1) It removes the inherent suspicion that you're not presenting the full data that you've collected. Like it or not, there is a sort of unspoken fear that clients often have, in that they wonder if you are showing them the full data picture. Giving your clients a more complete sort of access to your data can work wonders in alleviating this fear.
2) It creates goodwill. Giving your clients the most complete form of data access possible is a powerful statement. It's a statement which says that you want your client to have the most information possible so that they can make the most informed decisions possible. It's a statement of care, that you care about ensuring that your client is successful, that they have the tools to be successful. Think about it like having a guest over for dinner. Sure, you could put a nice plate of food in front of them and they would be happy. At the same time, you could gush over them, offering above and beyond. Which guest do you want your clients to feel like?
Obviously, offering the fullest set of data and reports to your clients is paramount. However, that's just quantitative, what can you do to offer your clients a qualitatively more complete data experience? The answer is active data. Why should it be that the data you see is in real-time, yet your client only sees stale and stoic data that is not as current as it could be, inherently?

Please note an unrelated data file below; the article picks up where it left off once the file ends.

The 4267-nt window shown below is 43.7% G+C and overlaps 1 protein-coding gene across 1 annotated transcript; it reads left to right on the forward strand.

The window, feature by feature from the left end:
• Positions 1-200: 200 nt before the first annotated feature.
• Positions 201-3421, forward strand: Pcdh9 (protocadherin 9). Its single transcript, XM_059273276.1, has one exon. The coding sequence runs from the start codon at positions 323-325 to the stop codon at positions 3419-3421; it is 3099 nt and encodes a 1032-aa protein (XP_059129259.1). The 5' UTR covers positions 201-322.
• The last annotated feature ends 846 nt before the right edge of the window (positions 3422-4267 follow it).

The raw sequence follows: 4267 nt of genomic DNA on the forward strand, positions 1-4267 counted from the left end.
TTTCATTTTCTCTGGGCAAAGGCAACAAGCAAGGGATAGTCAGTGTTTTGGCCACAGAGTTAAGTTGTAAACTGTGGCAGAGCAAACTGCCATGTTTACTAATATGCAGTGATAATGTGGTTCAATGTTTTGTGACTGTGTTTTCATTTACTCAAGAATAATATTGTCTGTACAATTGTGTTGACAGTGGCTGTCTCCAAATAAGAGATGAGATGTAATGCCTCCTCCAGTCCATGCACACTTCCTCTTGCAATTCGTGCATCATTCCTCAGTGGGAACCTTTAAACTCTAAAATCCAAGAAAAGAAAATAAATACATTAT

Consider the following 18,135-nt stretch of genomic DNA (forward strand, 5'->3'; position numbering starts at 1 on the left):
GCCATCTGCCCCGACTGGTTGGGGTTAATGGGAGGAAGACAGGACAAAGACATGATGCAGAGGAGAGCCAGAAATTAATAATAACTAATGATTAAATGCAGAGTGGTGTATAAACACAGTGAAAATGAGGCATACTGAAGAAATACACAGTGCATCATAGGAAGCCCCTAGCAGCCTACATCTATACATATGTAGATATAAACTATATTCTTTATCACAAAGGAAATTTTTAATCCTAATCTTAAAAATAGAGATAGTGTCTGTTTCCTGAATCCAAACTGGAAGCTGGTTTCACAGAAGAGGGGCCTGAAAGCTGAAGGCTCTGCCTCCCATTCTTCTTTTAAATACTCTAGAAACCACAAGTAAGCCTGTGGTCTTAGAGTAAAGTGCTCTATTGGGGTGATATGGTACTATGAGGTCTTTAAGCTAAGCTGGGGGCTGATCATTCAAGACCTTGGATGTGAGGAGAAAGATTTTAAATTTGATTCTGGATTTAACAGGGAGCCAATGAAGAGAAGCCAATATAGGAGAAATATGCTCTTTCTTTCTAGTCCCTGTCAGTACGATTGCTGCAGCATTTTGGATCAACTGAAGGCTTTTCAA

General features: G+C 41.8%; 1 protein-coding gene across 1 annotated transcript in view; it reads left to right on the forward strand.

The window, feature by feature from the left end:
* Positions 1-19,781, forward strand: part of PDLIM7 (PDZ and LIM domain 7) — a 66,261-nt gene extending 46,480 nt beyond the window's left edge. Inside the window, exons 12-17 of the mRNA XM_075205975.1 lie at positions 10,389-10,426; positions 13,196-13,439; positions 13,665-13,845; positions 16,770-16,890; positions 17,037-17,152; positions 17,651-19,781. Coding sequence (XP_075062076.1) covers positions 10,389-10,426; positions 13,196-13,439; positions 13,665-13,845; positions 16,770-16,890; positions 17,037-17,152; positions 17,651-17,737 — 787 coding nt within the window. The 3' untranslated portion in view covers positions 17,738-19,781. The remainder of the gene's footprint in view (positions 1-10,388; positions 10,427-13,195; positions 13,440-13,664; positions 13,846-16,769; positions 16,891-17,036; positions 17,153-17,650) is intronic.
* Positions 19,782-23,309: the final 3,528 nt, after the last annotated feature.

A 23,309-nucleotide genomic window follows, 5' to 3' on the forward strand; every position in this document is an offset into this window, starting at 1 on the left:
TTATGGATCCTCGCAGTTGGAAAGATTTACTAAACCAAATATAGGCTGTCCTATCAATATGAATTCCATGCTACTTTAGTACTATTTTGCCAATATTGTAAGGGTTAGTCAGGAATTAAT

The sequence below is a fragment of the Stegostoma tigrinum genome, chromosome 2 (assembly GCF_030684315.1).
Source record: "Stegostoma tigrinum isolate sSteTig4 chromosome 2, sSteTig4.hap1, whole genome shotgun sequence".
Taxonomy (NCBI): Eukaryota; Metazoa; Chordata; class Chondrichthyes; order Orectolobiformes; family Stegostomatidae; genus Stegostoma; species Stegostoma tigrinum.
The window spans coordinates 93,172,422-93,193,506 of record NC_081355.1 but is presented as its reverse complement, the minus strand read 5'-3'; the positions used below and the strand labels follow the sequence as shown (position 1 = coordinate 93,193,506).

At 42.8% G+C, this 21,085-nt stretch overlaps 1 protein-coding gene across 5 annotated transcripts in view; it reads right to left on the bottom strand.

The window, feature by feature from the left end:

By offering your clients reports that consist of active-data, updated in real-time just the way your data is, you in effect make your clients part of your success story. Think about like this, with real-time data your client can log into their report and see not what happened in the past, but what's going on right now. It's not only a way to offer full transparency, but it's a way to make your client feel included in the process. You wouldn't be telling your success story to
your client, you would be telling your success story with
your client. Offering that level of autonomy to your clients is invaluable in telling your success stories. It tells your clients that they can not only trust your success stories, but that they form a part of the success story. It tells them that they are a partner in your success just as you are a partner in theirs.